– By RAJEEV GOWDA
Today is Rahul Gandhi’s birthday. But Rahul is not in Delhi. He has taken off for a well-deserved holiday abroad. He has thus managed to stay away from the crowds of well-wishers who would have otherwise shown up at Congress headquarters and found different ways to demonstrate their affection on this, his special day.
Down south in Bangalore, on this occasion, I attended a function organized by our dynamic Youth Congress General Secretary Venkatesh Gowda. It involved the Congress party adopting a government school around the corner from where I live, planting trees, installing a flagpole, and distributing free uniforms to poor children. From the sense one gets of Rahul, he would probably appreciate this kind of constructive activity more than the distribution of sweets and the bursting of crackers to celebrate his birthday.
This is such a pleasant contrast to the extravagances of certain other Indian leaders. Just some months ago, we were treated to the horror story of an engineer being beaten to death by an MLA. His crime: he had not contributed enough to help that MLA meet the monetary target set by his party’s supremo for her birthday gifts.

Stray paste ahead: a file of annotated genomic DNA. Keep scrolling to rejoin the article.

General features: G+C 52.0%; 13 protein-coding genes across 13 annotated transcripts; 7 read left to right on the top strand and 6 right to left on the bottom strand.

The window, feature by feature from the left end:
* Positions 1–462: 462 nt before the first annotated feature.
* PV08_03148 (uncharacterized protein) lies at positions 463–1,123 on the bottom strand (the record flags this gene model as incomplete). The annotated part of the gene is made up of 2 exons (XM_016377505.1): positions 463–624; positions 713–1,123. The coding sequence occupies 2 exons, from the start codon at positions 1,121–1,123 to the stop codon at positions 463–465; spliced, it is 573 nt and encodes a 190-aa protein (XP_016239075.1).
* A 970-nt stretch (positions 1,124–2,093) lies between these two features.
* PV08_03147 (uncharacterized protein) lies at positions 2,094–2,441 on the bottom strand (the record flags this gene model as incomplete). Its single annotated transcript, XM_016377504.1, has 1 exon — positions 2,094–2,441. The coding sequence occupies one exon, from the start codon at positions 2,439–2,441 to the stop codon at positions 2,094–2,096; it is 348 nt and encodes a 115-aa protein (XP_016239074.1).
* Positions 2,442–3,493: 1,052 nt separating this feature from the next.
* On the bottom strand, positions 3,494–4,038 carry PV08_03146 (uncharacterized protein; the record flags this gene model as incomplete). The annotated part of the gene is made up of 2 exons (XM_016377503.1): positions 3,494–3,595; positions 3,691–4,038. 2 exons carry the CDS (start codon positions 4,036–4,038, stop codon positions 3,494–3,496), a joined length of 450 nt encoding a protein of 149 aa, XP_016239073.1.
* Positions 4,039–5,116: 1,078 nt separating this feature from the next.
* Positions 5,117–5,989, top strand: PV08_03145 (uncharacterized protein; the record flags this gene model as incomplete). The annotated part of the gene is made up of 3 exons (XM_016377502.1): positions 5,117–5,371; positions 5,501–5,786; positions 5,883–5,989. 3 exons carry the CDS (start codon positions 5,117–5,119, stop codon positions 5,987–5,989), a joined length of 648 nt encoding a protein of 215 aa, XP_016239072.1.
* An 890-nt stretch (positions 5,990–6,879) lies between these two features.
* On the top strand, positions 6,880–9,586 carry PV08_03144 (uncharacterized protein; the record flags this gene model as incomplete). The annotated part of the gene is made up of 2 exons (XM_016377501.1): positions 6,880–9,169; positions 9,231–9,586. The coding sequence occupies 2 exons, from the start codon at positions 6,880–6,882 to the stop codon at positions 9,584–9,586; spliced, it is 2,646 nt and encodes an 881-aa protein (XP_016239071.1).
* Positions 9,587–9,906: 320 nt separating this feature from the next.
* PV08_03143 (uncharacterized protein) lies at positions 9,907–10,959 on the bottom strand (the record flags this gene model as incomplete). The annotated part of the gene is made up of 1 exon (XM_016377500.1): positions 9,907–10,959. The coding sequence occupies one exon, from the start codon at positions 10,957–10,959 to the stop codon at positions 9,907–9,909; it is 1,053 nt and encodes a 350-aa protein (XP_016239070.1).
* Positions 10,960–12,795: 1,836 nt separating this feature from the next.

Over the years, I’ve seen some significant variations in how birthdays are celebrated. While growing up in India, when I was in school and college, on my birthday it was my duty to “treat” my friends to a meal or a party. And I typically got “bumps” in exchange for my kindness.
But once I got to America, I discovered that people celebrate birthdays quite differently. Rather than the birthday boy throwing the party, his friends get together and host a rollicking party for him. And it gets really fun when it’s a surprise!
The other thing they do in America is open the gifts right away. Right in front of everybody. That leads to a lot of fun comments as people pick on each other’s curious tastes or even more peculiar notions of generosity.
My other big discovery in terms of birthday practices happened as my children grew up. It turns out that every child who attends the birthday parties we organize for our children, Vaibhav and Rishika, has to get a “return gift.” Sharmila, my wife, can tell you what a challenge it is to pick the right, innovative return gift. These kids have high standards and expectations. And rather than being shy or diplomatic, they convey their approval or disapproval with alacrity.
Now, while we think that Rahul is enjoying a quiet, private birthday in some temperate clime, he’s not actually left the rest of us out. Reflect on the fact that he’s actually given Congress fans, and all Indians, an unparalleled present this year. Yes, I’m talking about the UPA government’s success in the polls. A big part of that is his doing. His insistence on going it alone in UP was alone enough to prevent the big birthday bash celebrating statuetory supremo from taking over India.
Now how do we come up with a return gift to match that?